Although coronavirus had the final say there was plenty to enjoy when a novel competition came to Cape Town.
The Over-50s Cricket World Cup in March was shaping up to be a fine tournament. However, like so much other cricket and sport around the world, it was ultimately squashed by the threat posed by the coronavirus pandemic.
A dozen of the scheduled 42 fixtures were completed, leaving 30 uncontested – and plenty of fans wondering how far South Africa, Australia, New Zealand, Pakistan and eight other countries could have gone in only the second edition of the tournament.
A highly anticipated event, replete with mass marketing at the Newlands T20I between the Proteas and Australia, a star-studded opening ceremony, live streaming and scoring, coverage from cricket’s most reputable platforms and more, this was by no means going to be a cursory campaign for crocked cricketers.
The inaugural Over-50s World Cup was hosted in Australia in 2018. The Aussies won that tournament and reaffirmed their status as favourites this time with a comfortable win over Zimbabwe and a tight victory over West Indies. South Africa, New Zealand and Pakistan were also undefeated front-runners.
Unfortunately, the woes that started in Wuhan and spread across the world eventually caught up with Cape Town – and the whole shebang was sidelined a mere five days into a two-week celebration of cricket for old-timers.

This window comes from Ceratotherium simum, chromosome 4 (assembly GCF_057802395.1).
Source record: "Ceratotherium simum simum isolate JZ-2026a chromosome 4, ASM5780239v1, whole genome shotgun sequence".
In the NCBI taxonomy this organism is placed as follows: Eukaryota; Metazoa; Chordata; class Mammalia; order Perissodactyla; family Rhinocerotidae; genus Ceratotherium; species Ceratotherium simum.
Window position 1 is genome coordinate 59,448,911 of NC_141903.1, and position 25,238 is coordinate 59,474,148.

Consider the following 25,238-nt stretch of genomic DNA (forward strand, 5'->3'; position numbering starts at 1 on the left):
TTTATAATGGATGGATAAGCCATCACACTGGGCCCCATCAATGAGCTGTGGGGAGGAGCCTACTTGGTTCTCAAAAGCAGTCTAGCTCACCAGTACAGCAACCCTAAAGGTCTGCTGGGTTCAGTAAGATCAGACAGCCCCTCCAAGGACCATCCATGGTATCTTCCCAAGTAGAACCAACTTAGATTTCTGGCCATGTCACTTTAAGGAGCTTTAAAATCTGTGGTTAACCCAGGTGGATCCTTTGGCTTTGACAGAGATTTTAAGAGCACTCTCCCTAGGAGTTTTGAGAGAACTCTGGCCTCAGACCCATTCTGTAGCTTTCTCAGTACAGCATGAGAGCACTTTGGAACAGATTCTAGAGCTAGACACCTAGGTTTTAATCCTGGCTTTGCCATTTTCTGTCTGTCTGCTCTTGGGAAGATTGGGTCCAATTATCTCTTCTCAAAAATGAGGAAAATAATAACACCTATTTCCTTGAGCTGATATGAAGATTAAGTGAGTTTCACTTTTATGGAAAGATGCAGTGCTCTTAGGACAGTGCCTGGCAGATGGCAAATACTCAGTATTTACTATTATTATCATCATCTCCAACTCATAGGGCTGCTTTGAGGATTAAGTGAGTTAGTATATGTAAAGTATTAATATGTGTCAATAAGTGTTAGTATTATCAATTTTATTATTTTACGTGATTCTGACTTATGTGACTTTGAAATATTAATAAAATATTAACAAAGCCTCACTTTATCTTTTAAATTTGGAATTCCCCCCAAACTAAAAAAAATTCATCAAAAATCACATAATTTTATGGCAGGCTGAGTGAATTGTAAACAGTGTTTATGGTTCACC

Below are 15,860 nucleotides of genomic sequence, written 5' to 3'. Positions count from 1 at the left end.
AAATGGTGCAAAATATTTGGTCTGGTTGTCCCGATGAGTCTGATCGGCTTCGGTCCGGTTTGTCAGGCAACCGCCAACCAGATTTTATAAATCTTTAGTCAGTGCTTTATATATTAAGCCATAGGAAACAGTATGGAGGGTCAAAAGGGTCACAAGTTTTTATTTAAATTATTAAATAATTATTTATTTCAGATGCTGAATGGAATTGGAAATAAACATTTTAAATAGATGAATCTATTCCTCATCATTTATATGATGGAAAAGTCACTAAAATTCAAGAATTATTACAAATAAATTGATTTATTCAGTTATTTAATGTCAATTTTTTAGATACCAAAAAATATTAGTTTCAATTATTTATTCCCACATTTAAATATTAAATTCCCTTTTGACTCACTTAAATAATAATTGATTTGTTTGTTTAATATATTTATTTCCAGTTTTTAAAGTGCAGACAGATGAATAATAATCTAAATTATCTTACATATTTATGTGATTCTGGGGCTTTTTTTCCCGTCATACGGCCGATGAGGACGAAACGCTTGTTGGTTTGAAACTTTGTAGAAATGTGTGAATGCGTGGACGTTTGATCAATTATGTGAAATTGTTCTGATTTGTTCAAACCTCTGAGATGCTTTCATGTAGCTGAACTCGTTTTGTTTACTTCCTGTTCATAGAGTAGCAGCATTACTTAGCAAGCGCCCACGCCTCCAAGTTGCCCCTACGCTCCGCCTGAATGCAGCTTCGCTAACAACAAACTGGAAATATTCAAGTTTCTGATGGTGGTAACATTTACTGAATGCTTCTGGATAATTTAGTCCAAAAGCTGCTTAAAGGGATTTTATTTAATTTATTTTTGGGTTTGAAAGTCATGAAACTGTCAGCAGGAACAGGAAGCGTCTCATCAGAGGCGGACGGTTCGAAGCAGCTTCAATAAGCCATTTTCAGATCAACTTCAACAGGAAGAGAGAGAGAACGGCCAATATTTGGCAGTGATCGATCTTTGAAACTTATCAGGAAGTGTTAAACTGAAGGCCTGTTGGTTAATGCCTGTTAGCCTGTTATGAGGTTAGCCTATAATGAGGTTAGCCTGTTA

The day of the cancellation saw six matches capped at the halfway mark. Zimbabwe and New Zealand, in particular, spent the rest of that Sunday drinking and being merry. Their party left the match venue a bit worse for wear, but it typified the camaraderie and revelry that accompanied the tournament before its unfortunate, early end.
South Africa’s performances against Wales, England and India were a throwback to yesteryear, when Henry Williams and Alan Dawson were churning out wickets for Boland and Western Province respectively, and Dave Callaghan and Pieter Strydom were lapping up runs for Eastern Province and Border respectively. Dawson starred in SA’s wins over Wales and England, while Strydom and Anwell Newman were in the wickets against India before the lunch-time cancellation.
Callaghan, Williams, Dawson and Strydom were among five players with international experience in the South African squad. The other was Louis Koen – he played five ODIs between 1997 and
2000. Callaghan became the highest-profile name in the squad after Jonty Rhodes withdrew to instead play for South Africa Legends in Mumbai. South Africa were coached by Allan Donald, who must have found particular enjoyment in Williams’ role with the new ball and Dawson’s delivery at the death.
For others, it was a welcome opportunity to represent South Africa after failing to do so – for reasons vast and varied – in the past. The extensive first-class experience of Bradley Player and Kenny Jackson aided a squad that also included David Duncan, Neil Fusedale, Mlungisi Ngece, Rodney Malamba, David Holgate, Bruce Wilson, Warne Rippon and Nazeem White.